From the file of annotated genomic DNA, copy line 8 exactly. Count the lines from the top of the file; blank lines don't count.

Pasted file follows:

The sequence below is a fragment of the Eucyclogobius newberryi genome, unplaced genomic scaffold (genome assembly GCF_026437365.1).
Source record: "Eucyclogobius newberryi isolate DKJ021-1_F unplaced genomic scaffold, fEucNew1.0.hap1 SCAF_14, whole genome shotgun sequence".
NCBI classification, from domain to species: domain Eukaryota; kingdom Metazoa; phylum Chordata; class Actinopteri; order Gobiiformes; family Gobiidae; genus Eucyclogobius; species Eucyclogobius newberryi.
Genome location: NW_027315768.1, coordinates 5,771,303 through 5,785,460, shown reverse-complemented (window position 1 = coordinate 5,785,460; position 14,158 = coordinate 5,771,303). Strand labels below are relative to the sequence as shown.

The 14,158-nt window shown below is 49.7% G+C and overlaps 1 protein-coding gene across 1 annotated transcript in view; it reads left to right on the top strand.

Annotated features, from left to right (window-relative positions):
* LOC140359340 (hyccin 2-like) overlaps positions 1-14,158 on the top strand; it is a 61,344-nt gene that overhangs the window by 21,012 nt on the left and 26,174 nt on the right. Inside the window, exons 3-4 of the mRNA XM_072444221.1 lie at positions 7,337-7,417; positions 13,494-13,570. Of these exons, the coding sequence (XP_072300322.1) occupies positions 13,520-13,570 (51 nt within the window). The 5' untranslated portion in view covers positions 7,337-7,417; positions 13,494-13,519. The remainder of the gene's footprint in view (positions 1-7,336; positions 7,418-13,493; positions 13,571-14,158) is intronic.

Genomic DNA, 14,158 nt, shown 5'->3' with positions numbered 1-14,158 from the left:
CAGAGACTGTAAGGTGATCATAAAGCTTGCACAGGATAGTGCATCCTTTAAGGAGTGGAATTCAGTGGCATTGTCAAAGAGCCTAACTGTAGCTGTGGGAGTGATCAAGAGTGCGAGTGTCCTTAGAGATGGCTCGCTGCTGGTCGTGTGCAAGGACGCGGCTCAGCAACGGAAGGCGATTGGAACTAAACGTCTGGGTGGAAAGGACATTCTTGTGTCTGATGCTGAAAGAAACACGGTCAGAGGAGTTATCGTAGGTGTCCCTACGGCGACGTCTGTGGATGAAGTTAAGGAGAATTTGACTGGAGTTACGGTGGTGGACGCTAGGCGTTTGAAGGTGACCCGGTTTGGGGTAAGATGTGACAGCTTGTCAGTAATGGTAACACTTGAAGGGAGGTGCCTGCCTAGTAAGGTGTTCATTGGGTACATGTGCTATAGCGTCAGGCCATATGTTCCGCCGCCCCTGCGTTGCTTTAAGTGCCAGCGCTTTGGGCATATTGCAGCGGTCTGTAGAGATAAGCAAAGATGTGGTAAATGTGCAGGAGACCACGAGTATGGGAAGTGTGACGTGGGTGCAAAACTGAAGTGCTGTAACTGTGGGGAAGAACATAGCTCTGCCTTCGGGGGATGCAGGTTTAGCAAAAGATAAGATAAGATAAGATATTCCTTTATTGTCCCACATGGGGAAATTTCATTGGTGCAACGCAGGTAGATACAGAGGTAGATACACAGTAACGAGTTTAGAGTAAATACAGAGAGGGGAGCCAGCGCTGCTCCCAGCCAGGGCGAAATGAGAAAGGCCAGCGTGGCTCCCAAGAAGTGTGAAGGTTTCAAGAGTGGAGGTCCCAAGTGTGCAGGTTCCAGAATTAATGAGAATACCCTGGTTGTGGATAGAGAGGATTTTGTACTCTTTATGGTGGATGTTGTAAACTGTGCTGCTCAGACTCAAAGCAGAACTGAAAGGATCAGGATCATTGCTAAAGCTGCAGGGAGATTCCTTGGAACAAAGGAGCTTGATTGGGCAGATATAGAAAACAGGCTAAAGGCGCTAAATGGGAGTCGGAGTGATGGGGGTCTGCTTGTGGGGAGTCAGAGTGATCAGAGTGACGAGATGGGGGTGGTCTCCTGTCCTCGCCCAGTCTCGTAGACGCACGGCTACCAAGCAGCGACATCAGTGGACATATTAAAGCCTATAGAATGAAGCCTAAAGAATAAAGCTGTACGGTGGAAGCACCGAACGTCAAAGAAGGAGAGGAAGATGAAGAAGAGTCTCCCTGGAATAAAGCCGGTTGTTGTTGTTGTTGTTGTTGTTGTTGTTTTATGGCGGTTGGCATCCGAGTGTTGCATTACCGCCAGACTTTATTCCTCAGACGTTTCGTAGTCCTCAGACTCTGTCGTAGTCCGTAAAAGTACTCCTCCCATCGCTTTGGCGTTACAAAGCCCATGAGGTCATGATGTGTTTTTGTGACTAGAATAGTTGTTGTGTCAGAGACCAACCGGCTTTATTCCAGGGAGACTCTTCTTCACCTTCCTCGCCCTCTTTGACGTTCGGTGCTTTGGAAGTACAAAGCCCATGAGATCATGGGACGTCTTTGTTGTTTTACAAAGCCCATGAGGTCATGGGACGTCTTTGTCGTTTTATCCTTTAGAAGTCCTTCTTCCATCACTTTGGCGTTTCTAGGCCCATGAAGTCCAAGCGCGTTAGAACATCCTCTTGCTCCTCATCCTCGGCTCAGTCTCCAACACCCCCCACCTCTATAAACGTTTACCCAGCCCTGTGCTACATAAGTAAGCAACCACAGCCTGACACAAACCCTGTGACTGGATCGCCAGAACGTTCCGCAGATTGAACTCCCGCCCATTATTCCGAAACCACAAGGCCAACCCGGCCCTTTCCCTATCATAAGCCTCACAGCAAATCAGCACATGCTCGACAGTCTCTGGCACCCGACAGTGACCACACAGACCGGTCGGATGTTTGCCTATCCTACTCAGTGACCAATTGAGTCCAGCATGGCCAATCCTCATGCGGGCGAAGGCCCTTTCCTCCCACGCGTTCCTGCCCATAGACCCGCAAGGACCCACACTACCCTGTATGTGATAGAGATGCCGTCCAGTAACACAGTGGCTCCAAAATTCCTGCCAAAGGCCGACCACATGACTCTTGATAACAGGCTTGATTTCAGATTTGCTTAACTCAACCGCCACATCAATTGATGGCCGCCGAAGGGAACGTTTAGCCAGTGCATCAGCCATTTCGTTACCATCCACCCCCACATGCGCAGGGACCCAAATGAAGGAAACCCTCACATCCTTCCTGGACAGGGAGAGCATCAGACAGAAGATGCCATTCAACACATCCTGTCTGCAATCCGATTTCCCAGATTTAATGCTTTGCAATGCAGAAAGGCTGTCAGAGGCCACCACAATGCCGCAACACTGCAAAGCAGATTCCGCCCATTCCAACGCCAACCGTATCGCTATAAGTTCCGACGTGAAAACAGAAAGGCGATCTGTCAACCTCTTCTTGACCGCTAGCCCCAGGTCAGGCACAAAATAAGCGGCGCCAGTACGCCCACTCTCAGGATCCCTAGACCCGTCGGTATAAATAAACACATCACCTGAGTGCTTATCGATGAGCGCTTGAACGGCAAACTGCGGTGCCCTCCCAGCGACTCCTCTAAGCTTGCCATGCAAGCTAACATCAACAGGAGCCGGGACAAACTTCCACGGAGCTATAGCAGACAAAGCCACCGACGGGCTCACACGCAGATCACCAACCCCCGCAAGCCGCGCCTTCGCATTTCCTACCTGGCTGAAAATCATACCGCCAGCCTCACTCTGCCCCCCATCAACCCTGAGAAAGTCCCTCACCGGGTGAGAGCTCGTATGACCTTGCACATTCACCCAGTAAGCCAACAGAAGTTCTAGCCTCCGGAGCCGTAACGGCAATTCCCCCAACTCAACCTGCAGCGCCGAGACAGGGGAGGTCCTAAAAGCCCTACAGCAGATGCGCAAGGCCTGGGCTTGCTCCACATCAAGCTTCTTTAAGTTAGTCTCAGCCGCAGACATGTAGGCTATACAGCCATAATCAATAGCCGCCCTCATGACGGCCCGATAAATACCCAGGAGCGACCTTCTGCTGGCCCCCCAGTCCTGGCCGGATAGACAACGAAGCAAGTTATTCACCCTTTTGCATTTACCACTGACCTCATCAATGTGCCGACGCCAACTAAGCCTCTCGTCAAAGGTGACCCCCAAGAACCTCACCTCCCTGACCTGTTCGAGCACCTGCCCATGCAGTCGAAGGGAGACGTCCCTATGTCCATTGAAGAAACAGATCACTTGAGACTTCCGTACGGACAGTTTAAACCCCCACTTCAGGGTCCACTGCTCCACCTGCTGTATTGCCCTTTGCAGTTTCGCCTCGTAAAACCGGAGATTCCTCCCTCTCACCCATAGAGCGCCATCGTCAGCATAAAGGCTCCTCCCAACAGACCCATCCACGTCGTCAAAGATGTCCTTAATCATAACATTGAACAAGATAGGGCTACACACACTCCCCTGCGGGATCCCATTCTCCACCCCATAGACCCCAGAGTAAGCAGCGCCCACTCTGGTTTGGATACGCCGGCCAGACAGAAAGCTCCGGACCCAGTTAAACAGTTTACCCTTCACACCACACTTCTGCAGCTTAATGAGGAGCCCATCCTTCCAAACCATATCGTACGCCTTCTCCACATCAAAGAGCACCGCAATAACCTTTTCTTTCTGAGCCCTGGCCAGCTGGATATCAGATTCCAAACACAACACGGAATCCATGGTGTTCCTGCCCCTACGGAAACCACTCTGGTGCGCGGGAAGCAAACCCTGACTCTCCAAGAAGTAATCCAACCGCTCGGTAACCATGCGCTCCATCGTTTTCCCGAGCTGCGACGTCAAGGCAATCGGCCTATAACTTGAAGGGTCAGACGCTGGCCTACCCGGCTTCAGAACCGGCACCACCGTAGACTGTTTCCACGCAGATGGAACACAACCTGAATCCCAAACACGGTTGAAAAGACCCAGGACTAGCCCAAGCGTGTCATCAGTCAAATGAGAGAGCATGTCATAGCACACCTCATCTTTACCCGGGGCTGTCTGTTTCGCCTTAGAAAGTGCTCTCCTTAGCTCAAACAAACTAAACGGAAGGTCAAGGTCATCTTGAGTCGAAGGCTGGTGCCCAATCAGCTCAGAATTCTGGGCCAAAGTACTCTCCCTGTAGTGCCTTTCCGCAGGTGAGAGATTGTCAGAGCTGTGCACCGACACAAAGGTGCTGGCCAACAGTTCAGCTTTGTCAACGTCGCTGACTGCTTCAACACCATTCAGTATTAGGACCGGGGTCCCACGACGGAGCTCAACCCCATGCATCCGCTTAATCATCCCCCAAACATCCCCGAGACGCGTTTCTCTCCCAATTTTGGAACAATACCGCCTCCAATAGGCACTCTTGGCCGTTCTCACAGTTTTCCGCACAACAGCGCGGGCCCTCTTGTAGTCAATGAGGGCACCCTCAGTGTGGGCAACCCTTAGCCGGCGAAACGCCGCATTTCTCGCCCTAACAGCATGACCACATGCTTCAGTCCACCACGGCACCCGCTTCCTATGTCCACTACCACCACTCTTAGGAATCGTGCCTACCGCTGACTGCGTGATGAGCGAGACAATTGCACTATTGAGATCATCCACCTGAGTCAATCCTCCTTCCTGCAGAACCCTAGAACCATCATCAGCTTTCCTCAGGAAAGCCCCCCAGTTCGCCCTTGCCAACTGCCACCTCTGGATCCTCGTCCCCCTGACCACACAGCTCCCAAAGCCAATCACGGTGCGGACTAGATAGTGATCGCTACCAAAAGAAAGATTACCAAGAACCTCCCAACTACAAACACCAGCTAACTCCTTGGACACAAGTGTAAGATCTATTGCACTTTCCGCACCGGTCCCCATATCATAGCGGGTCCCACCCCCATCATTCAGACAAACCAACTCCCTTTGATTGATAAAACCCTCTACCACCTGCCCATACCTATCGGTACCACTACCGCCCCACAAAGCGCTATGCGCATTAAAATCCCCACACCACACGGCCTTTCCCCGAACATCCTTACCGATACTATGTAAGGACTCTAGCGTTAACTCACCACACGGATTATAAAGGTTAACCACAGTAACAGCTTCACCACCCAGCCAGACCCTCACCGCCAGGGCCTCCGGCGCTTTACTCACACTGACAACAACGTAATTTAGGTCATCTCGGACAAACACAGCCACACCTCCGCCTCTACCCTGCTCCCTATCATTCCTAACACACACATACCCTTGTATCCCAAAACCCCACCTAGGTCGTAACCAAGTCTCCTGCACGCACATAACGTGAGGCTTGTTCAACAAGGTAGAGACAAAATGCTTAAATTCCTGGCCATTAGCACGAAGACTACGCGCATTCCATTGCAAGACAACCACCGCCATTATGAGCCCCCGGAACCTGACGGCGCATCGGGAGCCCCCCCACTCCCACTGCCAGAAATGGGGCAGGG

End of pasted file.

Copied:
Genomic DNA, 14,158 nt, shown 5'->3' with positions numbered 1-14,158 from the left: